Changes in colorectal cancer incidence by site and age from 1973 to 2015: a SEER database analysis

Colorectal Cancer

Aging Clin Exp Res. 2020 Oct 6. doi: 10.1007/s40520-020-01721-x. Online ahead of print.


Previous studies have reported incidence and mortality declines for colorectal cancer (CRC). We evaluated recent temporal trends of colorectal cancer in the United States for the last 4 decades. Using the Surveillance, Epidemiology, and End Results (SEER) database, we identified primary CRCs diagnosed between 1973 and 2015. Temporal changes were evaluated by 6-year time periods. Age-adjusted incidence rates and annual percentage change (APC) for CRC were calculated by site and gender.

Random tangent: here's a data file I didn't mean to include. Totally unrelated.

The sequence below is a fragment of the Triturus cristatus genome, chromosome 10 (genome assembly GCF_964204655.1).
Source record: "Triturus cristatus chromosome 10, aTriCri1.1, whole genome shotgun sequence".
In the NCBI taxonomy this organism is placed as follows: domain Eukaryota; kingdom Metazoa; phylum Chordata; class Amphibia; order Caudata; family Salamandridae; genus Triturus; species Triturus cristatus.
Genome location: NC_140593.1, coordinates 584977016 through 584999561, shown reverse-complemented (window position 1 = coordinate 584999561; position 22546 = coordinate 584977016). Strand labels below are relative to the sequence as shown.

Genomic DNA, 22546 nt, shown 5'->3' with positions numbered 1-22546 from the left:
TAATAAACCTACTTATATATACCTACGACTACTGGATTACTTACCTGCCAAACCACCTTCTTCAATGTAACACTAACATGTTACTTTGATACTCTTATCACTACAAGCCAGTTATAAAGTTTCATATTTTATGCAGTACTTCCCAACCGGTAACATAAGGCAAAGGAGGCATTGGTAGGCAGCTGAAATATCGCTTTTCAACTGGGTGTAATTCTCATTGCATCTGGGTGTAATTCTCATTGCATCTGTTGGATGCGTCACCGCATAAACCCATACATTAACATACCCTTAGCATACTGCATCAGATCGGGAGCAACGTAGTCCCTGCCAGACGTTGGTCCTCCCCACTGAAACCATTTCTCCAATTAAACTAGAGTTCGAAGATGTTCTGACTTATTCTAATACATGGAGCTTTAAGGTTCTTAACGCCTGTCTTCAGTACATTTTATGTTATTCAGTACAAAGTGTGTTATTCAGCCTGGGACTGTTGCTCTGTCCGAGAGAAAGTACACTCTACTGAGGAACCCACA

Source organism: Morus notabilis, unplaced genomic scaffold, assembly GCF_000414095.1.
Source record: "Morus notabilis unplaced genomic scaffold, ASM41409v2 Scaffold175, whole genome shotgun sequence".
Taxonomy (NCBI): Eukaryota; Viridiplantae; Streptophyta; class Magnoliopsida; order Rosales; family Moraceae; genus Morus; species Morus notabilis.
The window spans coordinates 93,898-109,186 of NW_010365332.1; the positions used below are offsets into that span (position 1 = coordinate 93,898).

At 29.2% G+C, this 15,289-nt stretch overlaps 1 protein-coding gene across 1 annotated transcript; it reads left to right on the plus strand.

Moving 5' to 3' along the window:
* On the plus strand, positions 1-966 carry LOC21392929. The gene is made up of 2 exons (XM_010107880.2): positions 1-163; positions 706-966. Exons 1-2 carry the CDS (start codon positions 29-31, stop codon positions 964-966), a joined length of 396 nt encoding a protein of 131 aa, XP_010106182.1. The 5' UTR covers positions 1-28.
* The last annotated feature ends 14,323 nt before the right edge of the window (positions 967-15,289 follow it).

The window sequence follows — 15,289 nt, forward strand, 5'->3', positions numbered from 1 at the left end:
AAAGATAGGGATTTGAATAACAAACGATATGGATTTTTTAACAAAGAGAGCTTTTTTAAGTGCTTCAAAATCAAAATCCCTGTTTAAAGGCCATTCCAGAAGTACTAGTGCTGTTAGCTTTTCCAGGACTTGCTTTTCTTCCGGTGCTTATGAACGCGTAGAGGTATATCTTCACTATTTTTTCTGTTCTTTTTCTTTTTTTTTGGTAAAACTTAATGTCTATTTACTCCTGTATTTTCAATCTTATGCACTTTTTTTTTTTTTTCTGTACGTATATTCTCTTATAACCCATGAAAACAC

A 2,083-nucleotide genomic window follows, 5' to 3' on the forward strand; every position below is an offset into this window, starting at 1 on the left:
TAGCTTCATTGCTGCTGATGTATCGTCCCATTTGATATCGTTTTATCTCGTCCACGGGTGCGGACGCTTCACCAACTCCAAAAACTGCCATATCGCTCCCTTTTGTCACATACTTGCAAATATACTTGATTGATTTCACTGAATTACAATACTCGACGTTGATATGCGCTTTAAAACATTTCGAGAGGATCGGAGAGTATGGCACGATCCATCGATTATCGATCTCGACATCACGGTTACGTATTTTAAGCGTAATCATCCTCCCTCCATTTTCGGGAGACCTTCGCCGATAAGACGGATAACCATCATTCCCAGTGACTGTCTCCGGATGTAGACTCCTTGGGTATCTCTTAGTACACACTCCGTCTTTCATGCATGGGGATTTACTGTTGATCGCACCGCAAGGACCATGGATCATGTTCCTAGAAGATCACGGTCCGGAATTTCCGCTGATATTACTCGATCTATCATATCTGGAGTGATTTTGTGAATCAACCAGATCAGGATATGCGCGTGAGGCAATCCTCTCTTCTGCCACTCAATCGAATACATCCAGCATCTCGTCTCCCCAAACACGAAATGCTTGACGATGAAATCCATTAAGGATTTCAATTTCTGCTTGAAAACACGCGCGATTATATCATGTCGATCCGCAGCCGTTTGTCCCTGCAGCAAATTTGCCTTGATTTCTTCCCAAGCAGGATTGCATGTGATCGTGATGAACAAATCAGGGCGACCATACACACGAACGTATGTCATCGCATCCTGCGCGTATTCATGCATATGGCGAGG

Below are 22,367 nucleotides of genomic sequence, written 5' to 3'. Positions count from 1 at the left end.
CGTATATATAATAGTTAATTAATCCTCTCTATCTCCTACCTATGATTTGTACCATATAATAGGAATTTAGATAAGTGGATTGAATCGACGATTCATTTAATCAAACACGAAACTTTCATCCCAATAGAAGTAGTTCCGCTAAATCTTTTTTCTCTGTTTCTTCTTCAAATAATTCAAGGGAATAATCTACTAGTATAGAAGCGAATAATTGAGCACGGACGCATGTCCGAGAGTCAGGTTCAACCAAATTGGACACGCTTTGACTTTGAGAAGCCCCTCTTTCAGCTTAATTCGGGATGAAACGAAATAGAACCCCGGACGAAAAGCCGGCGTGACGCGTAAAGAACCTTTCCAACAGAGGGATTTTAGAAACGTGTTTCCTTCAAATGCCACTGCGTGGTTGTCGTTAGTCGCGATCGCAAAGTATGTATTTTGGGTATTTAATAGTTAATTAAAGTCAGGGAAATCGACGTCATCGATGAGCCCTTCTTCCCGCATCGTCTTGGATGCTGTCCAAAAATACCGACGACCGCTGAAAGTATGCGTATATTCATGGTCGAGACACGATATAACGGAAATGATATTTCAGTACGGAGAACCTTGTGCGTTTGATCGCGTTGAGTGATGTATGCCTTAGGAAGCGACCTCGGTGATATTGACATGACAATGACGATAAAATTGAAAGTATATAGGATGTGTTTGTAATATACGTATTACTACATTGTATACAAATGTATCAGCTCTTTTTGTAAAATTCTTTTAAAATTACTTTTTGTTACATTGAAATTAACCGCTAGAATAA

Age-standardized relative survival rates were also evaluated. We identified 878,632 CRC patients, 51% of whom were men. For both genders, the proportions of new diagnoses of right-sided colon cancer (RCC) remained relatively stable, with the APC of - 0.8 and - 0.6 for the male and the female, respectively. There was a relative increase in RCC for the younger aged group (< 49 years). In contrast, the proportions of left-sided colon cancer (LCC) and rectosigmoid-cancer (RSC) decreased significantly over time. For those aged 0-49, the age adjusted incidence rates showed a small increase (in both genders), whereas age-adjusted incidence rates declined for those aged 50-64 and > 65 (in both genders). Our study showed near significance in the decline of CRC mortality rates in this population, except the 1-year age-standardized survival of LCC and RSC, and the 5-year age-standardized RCC in females. There was a significant increase in RCC for the younger aged group (< 49 years). In contrast, the proportions of LCC and RSC decreased significantly over time.